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Teaching Kids to Think like Scientists with Online Gaming

Adults look at computer Using online gaming as a learning tool, two seventh-grade science teachers at Amherst Middle School now have one more method to help their students build broad science literacy.


The school is partnering with Immersed Games, an edutech startup that developed Tyto Online, a multi-player game for learning multiple areas of STEM (science, technology, engineering and math). Immersed Games was one of the winners in the 2018 43North tech startup contest.


Stacey Susi and Nancy Claxton, seventh-grade science teachers, will integrate the Tyto Genetics module into their science curriculum for more than 200 seventh-graders this year. They were recently trained by Immersed Games Founder Lindsey Tropf on the platform that will use a storyline of people who have left Earth and will live on a new planet. Watch the WIVB feature story.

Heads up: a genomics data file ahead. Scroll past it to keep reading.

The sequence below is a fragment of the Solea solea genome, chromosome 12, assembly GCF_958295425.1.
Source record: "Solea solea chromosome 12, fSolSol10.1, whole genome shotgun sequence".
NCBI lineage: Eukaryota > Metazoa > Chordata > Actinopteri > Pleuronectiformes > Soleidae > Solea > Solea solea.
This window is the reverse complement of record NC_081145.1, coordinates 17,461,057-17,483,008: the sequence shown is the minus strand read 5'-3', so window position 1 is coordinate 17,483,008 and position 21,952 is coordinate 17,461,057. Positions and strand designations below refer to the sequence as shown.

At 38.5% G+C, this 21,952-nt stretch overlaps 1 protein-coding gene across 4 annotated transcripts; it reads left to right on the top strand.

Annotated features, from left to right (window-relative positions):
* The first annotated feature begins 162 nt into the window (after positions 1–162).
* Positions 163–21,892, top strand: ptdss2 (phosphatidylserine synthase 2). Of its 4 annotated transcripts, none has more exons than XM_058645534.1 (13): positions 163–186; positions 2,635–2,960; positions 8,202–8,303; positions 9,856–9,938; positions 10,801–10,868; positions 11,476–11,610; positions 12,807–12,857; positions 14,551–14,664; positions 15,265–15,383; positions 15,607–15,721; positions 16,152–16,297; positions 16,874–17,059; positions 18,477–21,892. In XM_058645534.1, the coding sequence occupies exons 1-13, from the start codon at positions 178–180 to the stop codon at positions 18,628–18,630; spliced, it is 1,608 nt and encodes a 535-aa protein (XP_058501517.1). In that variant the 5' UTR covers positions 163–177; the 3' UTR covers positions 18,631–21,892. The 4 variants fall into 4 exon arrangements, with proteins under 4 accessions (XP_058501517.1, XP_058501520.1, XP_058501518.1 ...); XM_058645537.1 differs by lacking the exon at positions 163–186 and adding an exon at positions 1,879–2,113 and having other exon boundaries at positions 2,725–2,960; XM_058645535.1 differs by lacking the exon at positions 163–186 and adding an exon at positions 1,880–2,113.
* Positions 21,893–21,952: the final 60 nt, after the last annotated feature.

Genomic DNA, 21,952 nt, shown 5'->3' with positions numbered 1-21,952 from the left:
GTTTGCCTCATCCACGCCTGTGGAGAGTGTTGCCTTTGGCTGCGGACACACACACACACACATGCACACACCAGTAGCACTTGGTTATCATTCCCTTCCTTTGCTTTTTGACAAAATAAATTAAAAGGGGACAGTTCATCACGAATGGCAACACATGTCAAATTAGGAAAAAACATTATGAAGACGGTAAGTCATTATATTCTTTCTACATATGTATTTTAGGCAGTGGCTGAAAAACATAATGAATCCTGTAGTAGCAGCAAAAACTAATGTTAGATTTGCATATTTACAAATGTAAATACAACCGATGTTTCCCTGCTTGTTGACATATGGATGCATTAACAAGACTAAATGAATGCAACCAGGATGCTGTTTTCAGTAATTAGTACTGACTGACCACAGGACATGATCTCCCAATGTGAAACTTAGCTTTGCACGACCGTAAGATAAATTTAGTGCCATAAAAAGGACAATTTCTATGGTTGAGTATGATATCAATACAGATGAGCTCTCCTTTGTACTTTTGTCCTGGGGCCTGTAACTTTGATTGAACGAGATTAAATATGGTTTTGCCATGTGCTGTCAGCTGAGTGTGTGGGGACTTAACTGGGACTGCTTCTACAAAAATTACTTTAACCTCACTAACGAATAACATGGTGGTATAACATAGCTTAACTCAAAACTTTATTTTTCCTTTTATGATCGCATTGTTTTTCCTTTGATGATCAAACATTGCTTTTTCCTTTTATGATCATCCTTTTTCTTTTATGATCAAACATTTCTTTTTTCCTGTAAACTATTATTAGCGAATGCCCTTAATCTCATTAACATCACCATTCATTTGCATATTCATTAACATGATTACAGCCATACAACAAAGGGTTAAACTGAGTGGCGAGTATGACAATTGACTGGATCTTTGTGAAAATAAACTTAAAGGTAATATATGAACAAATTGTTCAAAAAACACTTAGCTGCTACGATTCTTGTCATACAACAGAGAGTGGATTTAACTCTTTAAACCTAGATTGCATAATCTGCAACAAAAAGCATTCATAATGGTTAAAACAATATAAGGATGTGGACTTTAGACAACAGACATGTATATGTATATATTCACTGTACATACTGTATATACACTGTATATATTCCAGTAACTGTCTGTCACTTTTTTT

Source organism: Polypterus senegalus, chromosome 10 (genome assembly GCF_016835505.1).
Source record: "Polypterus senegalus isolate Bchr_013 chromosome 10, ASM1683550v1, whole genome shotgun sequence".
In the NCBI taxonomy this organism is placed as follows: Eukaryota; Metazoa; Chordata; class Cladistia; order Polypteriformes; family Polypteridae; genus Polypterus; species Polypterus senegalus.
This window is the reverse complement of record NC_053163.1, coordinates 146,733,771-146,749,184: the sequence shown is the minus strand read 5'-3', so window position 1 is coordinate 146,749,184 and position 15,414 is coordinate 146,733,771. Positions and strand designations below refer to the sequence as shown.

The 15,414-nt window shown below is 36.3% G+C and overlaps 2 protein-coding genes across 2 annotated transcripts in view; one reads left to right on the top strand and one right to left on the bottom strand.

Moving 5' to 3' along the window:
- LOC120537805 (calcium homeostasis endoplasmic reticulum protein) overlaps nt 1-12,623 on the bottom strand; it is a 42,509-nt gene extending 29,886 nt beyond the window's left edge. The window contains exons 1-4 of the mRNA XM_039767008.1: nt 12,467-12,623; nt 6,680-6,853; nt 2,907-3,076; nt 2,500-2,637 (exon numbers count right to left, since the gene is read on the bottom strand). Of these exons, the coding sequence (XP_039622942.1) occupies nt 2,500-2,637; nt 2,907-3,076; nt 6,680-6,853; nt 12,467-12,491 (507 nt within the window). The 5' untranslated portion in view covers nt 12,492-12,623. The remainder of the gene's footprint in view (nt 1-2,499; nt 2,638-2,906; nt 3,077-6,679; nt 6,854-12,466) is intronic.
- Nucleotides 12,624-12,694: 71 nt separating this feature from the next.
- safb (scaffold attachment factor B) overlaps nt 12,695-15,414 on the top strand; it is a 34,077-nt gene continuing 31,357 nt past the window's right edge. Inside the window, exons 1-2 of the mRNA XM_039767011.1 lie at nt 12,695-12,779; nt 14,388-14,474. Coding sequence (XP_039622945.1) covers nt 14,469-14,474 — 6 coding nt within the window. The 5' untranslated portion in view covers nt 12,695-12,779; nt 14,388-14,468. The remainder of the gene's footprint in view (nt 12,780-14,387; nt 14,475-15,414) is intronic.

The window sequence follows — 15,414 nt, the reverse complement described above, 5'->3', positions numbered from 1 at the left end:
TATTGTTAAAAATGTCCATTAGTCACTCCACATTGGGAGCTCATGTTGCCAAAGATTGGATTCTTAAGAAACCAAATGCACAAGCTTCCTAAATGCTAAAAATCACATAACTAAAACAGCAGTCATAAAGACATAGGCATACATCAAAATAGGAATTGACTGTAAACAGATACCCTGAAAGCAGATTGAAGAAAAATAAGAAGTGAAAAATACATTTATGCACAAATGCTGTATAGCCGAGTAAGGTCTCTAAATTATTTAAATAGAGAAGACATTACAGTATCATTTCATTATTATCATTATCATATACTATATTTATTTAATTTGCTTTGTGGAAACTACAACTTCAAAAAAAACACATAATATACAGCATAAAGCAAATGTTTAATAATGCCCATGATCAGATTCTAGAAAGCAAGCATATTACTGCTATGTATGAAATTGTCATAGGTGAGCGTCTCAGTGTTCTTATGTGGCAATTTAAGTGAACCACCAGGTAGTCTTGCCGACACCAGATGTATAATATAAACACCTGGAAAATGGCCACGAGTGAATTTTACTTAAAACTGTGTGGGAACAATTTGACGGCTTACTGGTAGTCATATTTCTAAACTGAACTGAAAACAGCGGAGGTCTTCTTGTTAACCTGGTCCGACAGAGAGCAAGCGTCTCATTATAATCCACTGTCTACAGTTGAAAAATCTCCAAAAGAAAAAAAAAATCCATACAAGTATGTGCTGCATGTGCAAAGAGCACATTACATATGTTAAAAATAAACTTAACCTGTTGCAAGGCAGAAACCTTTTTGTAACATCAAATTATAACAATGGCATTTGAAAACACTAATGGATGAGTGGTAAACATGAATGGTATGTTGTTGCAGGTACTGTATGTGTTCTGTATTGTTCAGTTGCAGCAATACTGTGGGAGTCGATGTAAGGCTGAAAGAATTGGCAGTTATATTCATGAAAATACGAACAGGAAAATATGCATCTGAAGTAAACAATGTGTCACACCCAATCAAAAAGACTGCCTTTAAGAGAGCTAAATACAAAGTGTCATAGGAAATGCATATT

In much the same way kids play online games where characters engage in scenarios online, Tyto Online builds science and engineering content literacy when students solve an invasive species problem, build ecosystem and breed dragons.


Students will create a game avatar and an apartment to live in on the new planet. Throughout the game, they are reading and asking questions to absorb the content. Many of the scenarios will require deep problem-solving skills and content knowledge to move through the game sessions. The genetics module in the game aligns with the Next Generation Science Standards performance expectations.


“Implementing the Next Generation Science Standards requires higher level thinking and problem solving. The Tyto programming is a great way to bridge technology and the new demands,” said Mrs. Claxton.


The game is designed so Mrs. Claxton and Mrs. Susi can assign standards-aligned content and receive student assessments based on gameplay.


"This is a way to allow kids to figure out science through video games while learning using the NGSS," said Stacey Susi.